Steve Harvey's Family Feud has regularly ranked among the top 10 highest-rated programs in all of daytime television programming and third among game shows (behind Wheel of Fortune and Jeopardy!); in February 2014, the show achieved a 6.0 share in the Nielsen ratings, with approximately 8.8 million viewers. In June 2015, Family Feud eclipsed Wheel of Fortune, which had been on top for over 30 years, as the most-watched syndicated game show on television, and consistently began ranking among the top three shows in all of syndication. The show has had improved syndication clearances and better timeslots. It has been airing in early fringe and prime access slots nationwide.
Production of Family Feud was shifted from Universal Orlando to Harvey's hometown of Atlanta in 2011, first staged at the Atlanta Civic Center and later at the Georgia World Congress Center. Harvey was also originating a syndicated radio show from Atlanta, and the state of Georgia provided tax credits for the production. In 2017, production moved to Los Angeles Center Studios (later moved again to Universal Studios Hollywood and later still to CBS Studio Center) in Los Angeles to accommodate Harvey's new syndicated talk show Steve, returning production of the regular series to Los Angeles for the first time since 2010.
In November 2019, Harvey started production in South Africa for that country's version. It aired for the first time on Sunday, April 5, 2020. In conjunction, a website was launched, dedicated to the region to catch up on previous episodes, submit entries and engage from a local perspective.
In March 2020, after initially announcing that production would continue with no studio audience, Fremantle suspended production of all of its programs (including Family Feud) due to the onset of the COVID-19 pandemic. In August 2020, Family Feud returned to production, returning to Atlanta after several years in California and with health and safety protocols (including social distancing and no studio audience) being enforced. Since 2021, the series was filmed at Trilith Studios in Fayetteville, Georgia.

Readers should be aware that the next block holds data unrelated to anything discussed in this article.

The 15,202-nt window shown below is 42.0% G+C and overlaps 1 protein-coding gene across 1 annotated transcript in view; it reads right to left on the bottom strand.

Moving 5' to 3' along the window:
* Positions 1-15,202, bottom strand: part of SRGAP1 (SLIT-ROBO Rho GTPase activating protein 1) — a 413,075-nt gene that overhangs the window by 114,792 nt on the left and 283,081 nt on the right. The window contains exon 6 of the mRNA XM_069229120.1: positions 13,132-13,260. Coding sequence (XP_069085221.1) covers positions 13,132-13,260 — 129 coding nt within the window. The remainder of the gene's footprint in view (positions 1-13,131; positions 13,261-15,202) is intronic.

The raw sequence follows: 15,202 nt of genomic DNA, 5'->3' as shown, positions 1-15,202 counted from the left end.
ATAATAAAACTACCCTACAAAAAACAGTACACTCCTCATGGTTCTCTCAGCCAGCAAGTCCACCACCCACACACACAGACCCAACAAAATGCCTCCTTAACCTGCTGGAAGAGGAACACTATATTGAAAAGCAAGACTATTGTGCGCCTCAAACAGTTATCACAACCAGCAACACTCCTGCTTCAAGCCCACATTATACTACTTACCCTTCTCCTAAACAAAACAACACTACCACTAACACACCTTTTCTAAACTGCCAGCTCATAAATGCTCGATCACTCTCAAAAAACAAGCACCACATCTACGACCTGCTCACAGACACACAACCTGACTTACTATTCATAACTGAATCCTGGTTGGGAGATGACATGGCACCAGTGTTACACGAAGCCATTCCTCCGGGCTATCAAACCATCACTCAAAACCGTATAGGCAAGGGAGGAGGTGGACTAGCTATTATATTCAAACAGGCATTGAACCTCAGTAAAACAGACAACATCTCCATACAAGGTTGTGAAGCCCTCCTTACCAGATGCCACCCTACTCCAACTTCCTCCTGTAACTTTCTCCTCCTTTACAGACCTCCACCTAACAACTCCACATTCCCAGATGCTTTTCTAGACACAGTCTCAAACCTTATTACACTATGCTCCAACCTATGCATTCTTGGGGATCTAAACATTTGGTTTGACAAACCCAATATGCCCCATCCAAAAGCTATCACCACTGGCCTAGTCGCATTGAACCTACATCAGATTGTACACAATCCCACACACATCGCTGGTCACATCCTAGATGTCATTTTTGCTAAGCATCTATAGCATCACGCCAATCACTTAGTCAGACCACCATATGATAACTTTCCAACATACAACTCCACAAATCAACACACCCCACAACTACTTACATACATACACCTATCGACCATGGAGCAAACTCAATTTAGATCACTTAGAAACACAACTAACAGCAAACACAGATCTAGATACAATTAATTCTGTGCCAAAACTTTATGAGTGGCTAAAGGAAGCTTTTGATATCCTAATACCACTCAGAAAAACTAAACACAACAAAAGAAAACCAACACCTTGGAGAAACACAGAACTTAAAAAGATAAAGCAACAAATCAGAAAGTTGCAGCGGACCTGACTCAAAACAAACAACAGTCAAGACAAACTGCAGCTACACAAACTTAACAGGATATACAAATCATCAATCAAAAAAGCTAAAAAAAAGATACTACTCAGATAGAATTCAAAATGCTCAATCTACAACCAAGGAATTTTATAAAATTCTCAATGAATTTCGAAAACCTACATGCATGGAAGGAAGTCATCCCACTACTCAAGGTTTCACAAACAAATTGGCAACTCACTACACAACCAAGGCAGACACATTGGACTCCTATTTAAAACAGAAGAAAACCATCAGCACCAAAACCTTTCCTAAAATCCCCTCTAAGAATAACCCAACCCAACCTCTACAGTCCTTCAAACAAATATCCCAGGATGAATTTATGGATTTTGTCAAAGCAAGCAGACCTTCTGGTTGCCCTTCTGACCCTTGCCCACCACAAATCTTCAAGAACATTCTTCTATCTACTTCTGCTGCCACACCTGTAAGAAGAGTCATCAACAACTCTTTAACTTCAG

In February 2023, the show was renewed for three more seasons; taking the show through the 2025–26 television season.
Reruns of episodes hosted by Dawson, Combs, Anderson, and Karn have been included among Buzzr's acquisitions since its launch on June 1, 2015. In 2019, reruns of the Karn-hosted episodes started airing on Up TV during the morning hours.
Family Feud won the Daytime Emmy Award for Outstanding Game/Audience Participation Show in 1977 and 2019, Outstanding Directing for a Game Show and the show has won the Daytime Emmy for Outstanding Game Show Host, once with Dawson in 1978 and three times with Harvey in 2014, 2017 and 2022. Feud ranked number 3 on Game Show Network (GSN)'s 2006 list of the 50 Greatest Game Shows of All Time, and also on TV Guide's 2013 list of the 60 greatest game shows ever.
Tara Ariano and Sarah D. Bunting, founders of the website Television Without Pity, wrote that they hated the 1999 syndicated version, saying "Give us classic Feud every time", citing both Dawson and Combs as hosts. Additionally, they called Anderson an "alleged sexual harasser and full-time sphere".